The Picasso of potholes: He’s making a dent in Chicago’s road crater inventory (with related video)
Mosaic artist Jim Bachor is filling potholes with works of art. It all started in Chicago where he lives. A year and a half ago, a pothole popped up in front of his home in the Mayfair neighborhood, and Bachor poured wet concrete into the broken road surface, and carefully squished in a mosaic and glass tile mural.
Folks sometimes get a chuckle from Bachor’s chuckhole art. Some of his patches show phone numbers to local auto repair shops, while others just have the word “POTHOLE” spelled out. North of downtown Chicago, a Bachor crater repair shows “#21914,” that is a measure of the enormous number of potholes that exist in the Windy City. Other Bachor street repairs display the Chicago city flag image.
Bachor (photo at right) looks for single potholes to repair that are close to the side of the roadway and not adjacent to other craters. He sets up orange traffic cones around the hole, trowels on some mortar (5 gallons or so) and presses in the mosaic mural. The patch sets in about 10 hours. Each pothole mosaic costs Bachor about $50 to produce. Photo: Mark Battrell Photography.
Neighbors have thanked Bachor with coffee and pastry for his pothole-filling efforts. And to date, the city hasn’t told Bachor to knock it off. “In fact,” Bachor told GPN, “I have an artwork commission with the Chicago Transit Authority (CTA) that is being installed in one of the CTA’s Red Line train stations.” His work also hangs in numerous galleries. Bachor says he is open to accepting new art assignments and commissions in other communities. People can buy his art directly through his website. Bachor got his start as an advertising creative before switching to art full-time.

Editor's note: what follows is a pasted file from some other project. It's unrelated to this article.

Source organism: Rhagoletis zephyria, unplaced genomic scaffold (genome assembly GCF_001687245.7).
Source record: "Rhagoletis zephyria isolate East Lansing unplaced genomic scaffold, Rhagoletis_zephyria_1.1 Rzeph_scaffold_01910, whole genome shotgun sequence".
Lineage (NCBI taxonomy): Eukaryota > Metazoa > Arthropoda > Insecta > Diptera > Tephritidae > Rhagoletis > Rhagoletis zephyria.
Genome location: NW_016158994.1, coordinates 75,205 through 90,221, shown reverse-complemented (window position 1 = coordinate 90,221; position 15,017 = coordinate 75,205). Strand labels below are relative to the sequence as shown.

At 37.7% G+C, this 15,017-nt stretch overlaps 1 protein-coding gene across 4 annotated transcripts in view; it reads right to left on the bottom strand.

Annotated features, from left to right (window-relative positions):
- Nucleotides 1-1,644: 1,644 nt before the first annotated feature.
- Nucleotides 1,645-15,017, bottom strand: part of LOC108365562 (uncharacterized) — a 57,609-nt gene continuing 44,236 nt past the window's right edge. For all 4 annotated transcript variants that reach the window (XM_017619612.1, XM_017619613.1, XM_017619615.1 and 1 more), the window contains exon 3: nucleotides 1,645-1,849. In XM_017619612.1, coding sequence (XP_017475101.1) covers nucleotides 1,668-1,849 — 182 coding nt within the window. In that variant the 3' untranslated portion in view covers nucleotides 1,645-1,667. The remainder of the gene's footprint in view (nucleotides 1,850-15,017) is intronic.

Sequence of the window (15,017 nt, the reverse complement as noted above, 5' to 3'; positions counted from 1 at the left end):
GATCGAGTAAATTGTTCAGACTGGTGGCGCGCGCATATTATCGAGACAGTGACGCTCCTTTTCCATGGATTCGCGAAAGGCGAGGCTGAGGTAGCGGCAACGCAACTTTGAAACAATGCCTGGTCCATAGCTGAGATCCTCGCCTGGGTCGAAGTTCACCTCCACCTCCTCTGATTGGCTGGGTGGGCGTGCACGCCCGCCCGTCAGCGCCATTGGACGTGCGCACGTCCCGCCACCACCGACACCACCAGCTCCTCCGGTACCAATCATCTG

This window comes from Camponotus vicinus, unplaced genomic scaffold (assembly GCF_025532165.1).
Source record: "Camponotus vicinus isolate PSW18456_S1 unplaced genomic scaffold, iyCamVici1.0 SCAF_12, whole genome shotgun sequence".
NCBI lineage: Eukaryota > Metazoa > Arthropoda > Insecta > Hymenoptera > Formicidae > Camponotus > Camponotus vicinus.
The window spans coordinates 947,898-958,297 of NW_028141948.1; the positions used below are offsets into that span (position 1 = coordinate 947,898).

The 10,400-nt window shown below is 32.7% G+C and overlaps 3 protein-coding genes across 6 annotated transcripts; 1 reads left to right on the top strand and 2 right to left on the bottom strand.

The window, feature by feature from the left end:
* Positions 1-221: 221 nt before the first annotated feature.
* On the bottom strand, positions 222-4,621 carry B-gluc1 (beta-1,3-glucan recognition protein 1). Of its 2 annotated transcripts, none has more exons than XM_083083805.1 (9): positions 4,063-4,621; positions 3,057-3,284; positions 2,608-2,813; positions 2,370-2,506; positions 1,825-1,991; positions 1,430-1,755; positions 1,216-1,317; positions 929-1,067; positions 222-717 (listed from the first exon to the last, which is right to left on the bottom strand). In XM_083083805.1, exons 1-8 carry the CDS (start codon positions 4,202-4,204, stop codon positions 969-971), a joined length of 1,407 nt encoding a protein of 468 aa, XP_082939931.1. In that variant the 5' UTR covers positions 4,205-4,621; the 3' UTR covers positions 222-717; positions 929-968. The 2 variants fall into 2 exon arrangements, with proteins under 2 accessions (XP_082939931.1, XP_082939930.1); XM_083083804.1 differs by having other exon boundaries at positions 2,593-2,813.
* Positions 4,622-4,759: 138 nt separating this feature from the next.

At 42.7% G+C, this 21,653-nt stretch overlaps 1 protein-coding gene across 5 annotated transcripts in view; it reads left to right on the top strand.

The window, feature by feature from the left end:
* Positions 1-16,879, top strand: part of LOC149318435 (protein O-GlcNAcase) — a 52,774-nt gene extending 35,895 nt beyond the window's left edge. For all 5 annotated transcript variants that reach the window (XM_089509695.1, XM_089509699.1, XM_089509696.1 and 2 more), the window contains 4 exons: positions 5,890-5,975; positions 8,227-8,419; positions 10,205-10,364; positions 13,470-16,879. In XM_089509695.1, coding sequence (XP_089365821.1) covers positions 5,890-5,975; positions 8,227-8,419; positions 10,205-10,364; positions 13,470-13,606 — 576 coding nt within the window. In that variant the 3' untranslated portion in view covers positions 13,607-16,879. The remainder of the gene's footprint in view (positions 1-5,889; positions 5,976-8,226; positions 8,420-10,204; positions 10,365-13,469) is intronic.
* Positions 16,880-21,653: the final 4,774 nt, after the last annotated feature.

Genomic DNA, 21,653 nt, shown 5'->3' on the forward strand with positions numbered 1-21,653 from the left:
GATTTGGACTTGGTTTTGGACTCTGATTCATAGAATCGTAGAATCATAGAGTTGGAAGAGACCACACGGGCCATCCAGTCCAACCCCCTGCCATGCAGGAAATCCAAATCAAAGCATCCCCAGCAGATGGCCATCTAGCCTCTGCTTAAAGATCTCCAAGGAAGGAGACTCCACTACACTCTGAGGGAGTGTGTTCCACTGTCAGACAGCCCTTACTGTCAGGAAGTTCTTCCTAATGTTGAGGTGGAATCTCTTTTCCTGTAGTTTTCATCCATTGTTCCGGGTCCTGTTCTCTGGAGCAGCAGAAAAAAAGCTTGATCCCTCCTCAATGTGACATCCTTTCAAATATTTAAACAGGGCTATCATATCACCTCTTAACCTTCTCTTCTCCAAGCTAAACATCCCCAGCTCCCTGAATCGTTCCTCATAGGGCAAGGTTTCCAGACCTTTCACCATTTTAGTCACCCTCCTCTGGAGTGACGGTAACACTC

A trip to Italy in the late 90s, where he volunteered to work on a Pompeii archaeological dig, cemented Bachor’s interest in art that stands the test of time. In Italy, Bachor learned how to produce murals via the classic Ravenna method. That technique got its name from the former Roman capital where he attended workshops.
“An ancient mosaic looks exactly as intended by the artist who produced it over two millennia ago. What else can claim that kind of staying power?” asks Bachor. His craft communicates across the ages. “Using the same materials, tools and methods of the archaic craftsmen, I create mosaics that speak of modern things in an ancient voice,” he explains.
It’s not hard to find art, Bachor told GPN: Art certainly can be found anywhere. A lot of times it can be found when you reconsider things that you take for granted or have been around so long they don’t even register in your conscience anymore.”
On the subject of public art, Bachor offers this advice to city officials “When done well, public art is always a good investment. But it does need to be done well to pay off.”
Go here for results from American City & County’s latest pothole poll that asks where the $ comes from to fix potholes.
In the video, Bachor explains his efforts to patch potholes with works of art.